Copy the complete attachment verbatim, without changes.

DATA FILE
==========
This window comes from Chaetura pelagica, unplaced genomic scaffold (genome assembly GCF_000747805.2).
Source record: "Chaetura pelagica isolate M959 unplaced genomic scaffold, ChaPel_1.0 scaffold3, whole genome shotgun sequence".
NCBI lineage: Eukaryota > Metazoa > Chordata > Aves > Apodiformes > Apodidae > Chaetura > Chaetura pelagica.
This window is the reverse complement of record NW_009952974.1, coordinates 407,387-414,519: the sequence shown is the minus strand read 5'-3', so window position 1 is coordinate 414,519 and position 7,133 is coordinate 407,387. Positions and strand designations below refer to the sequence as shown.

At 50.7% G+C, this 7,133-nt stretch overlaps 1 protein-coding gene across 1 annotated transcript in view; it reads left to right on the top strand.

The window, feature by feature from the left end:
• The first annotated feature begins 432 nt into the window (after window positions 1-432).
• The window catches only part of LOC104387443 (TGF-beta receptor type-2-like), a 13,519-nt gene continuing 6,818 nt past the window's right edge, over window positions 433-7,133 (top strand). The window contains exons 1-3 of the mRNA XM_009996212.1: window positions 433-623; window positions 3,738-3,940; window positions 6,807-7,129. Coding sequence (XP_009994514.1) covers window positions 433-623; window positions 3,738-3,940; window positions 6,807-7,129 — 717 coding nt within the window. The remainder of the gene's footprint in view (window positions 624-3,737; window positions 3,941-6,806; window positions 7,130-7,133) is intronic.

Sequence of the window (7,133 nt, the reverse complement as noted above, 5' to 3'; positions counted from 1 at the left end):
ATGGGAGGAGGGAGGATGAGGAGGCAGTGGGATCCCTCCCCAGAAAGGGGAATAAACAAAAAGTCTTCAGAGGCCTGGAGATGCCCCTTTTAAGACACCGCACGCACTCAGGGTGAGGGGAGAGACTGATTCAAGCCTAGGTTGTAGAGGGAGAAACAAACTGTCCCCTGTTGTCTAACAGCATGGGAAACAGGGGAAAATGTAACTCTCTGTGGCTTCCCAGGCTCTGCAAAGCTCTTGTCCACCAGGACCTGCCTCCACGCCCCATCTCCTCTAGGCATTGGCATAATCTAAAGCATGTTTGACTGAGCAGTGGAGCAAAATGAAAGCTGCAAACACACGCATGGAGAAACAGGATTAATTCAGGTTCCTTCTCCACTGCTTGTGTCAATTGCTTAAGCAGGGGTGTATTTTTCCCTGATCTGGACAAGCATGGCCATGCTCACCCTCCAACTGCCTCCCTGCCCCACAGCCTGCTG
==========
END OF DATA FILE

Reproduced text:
This window comes from Chaetura pelagica, unplaced genomic scaffold (genome assembly GCF_000747805.2).
Source record: "Chaetura pelagica isolate M959 unplaced genomic scaffold, ChaPel_1.0 scaffold3, whole genome shotgun sequence".
NCBI lineage: Eukaryota > Metazoa > Chordata > Aves > Apodiformes > Apodidae > Chaetura > Chaetura pelagica.
This window is the reverse complement of record NW_009952974.1, coordinates 407,387-414,519: the sequence shown is the minus strand read 5'-3', so window position 1 is coordinate 414,519 and position 7,133 is coordinate 407,387. Positions and strand designations below refer to the sequence as shown.

At 50.7% G+C, this 7,133-nt stretch overlaps 1 protein-coding gene across 1 annotated transcript in view; it reads left to right on the top strand.

The window, feature by feature from the left end:
• The first annotated feature begins 432 nt into the window (after window positions 1-432).
• The window catches only part of LOC104387443 (TGF-beta receptor type-2-like), a 13,519-nt gene continuing 6,818 nt past the window's right edge, over window positions 433-7,133 (top strand). The window contains exons 1-3 of the mRNA XM_009996212.1: window positions 433-623; window positions 3,738-3,940; window positions 6,807-7,129. Coding sequence (XP_009994514.1) covers window positions 433-623; window positions 3,738-3,940; window positions 6,807-7,129 — 717 coding nt within the window. The remainder of the gene's footprint in view (window positions 624-3,737; window positions 3,941-6,806; window positions 7,130-7,133) is intronic.

Sequence of the window (7,133 nt, the reverse complement as noted above, 5' to 3'; positions counted from 1 at the left end):
ATGGGAGGAGGGAGGATGAGGAGGCAGTGGGATCCCTCCCCAGAAAGGGGAATAAACAAAAAGTCTTCAGAGGCCTGGAGATGCCCCTTTTAAGACACCGCACGCACTCAGGGTGAGGGGAGAGACTGATTCAAGCCTAGGTTGTAGAGGGAGAAACAAACTGTCCCCTGTTGTCTAACAGCATGGGAAACAGGGGAAAATGTAACTCTCTGTGGCTTCCCAGGCTCTGCAAAGCTCTTGTCCACCAGGACCTGCCTCCACGCCCCATCTCCTCTAGGCATTGGCATAATCTAAAGCATGTTTGACTGAGCAGTGGAGCAAAATGAAAGCTGCAAACACACGCATGGAGAAACAGGATTAATTCAGGTTCCTTCTCCACTGCTTGTGTCAATTGCTTAAGCAGGGGTGTATTTTTCCCTGATCTGGACAAGCATGGCCATGCTCACCCTCCAACTGCCTCCCTGCCCCACAGCCTGCTG